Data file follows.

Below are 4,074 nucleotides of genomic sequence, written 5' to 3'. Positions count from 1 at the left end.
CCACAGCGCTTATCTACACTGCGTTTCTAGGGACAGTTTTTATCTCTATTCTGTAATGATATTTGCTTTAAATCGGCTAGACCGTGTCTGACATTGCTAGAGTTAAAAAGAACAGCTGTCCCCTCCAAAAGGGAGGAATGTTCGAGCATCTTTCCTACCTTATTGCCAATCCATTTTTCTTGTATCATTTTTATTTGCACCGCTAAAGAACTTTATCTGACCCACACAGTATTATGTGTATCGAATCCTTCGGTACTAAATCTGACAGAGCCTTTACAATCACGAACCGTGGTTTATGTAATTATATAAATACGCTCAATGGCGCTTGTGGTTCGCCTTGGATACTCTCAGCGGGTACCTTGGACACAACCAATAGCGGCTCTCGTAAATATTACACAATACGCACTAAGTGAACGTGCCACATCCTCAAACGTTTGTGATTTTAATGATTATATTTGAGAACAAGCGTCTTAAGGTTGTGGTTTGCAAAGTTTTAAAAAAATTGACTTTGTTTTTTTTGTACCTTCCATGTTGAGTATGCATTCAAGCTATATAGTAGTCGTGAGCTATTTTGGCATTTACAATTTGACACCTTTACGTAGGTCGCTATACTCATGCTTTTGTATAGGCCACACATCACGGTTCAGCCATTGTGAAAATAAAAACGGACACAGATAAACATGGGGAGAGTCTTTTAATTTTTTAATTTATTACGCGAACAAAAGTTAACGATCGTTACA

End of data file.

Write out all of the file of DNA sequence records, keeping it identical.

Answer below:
Below are 4,074 nucleotides of genomic sequence, written 5' to 3'. Positions count from 1 at the left end.
CCACAGCGCTTATCTACACTGCGTTTCTAGGGACAGTTTTTATCTCTATTCTGTAATGATATTTGCTTTAAATCGGCTAGACCGTGTCTGACATTGCTAGAGTTAAAAAGAACAGCTGTCCCCTCCAAAAGGGAGGAATGTTCGAGCATCTTTCCTACCTTATTGCCAATCCATTTTTCTTGTATCATTTTTATTTGCACCGCTAAAGAACTTTATCTGACCCACACAGTATTATGTGTATCGAATCCTTCGGTACTAAATCTGACAGAGCCTTTACAATCACGAACCGTGGTTTATGTAATTATATAAATACGCTCAATGGCGCTTGTGGTTCGCCTTGGATACTCTCAGCGGGTACCTTGGACACAACCAATAGCGGCTCTCGTAAATATTACACAATACGCACTAAGTGAACGTGCCACATCCTCAAACGTTTGTGATTTTAATGATTATATTTGAGAACAAGCGTCTTAAGGTTGTGGTTTGCAAAGTTTTAAAAAAATTGACTTTGTTTTTTTTGTACCTTCCATGTTGAGTATGCATTCAAGCTATATAGTAGTCGTGAGCTATTTTGGCATTTACAATTTGACACCTTTACGTAGGTCGCTATACTCATGCTTTTGTATAGGCCACACATCACGGTTCAGCCATTGTGAAAATAAAAACGGACACAGATAAACATGGGGAGAGTCTTTTAATTTTTTAATTTATTACGCGAACAAAAGTTAACGATCGTTACA